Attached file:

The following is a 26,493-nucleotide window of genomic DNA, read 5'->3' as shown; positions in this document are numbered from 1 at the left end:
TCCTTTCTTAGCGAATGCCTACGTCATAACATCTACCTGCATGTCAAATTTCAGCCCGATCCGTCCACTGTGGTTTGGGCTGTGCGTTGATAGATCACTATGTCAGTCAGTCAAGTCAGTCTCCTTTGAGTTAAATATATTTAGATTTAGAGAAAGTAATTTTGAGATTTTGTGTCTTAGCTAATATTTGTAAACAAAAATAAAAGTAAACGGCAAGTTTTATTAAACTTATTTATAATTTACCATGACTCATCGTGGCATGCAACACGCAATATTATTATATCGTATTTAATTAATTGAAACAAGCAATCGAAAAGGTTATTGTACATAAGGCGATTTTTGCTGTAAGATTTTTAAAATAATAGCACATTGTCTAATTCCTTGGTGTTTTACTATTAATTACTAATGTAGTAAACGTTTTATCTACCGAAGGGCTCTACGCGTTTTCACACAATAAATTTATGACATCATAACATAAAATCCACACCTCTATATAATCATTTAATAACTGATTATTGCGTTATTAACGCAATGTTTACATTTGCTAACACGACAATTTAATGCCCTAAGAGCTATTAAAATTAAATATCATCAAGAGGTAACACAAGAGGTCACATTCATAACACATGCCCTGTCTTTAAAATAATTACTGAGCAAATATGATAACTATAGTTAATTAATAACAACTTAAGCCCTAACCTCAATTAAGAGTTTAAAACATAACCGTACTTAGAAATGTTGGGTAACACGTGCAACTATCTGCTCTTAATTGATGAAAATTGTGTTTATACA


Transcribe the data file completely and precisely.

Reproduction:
The following is a 26,493-nucleotide window of genomic DNA, read 5'->3' as shown; positions in this document are numbered from 1 at the left end:
TCCTTTCTTAGCGAATGCCTACGTCATAACATCTACCTGCATGTCAAATTTCAGCCCGATCCGTCCACTGTGGTTTGGGCTGTGCGTTGATAGATCACTATGTCAGTCAGTCAAGTCAGTCTCCTTTGAGTTAAATATATTTAGATTTAGAGAAAGTAATTTTGAGATTTTGTGTCTTAGCTAATATTTGTAAACAAAAATAAAAGTAAACGGCAAGTTTTATTAAACTTATTTATAATTTACCATGACTCATCGTGGCATGCAACACGCAATATTATTATATCGTATTTAATTAATTGAAACAAGCAATCGAAAAGGTTATTGTACATAAGGCGATTTTTGCTGTAAGATTTTTAAAATAATAGCACATTGTCTAATTCCTTGGTGTTTTACTATTAATTACTAATGTAGTAAACGTTTTATCTACCGAAGGGCTCTACGCGTTTTCACACAATAAATTTATGACATCATAACATAAAATCCACACCTCTATATAATCATTTAATAACTGATTATTGCGTTATTAACGCAATGTTTACATTTGCTAACACGACAATTTAATGCCCTAAGAGCTATTAAAATTAAATATCATCAAGAGGTAACACAAGAGGTCACATTCATAACACATGCCCTGTCTTTAAAATAATTACTGAGCAAATATGATAACTATAGTTAATTAATAACAACTTAAGCCCTAACCTCAATTAAGAGTTTAAAACATAACCGTACTTAGAAATGTTGGGTAACACGTGCAACTATCTGCTCTTAATTGATGAAAATTGTGTTTATACA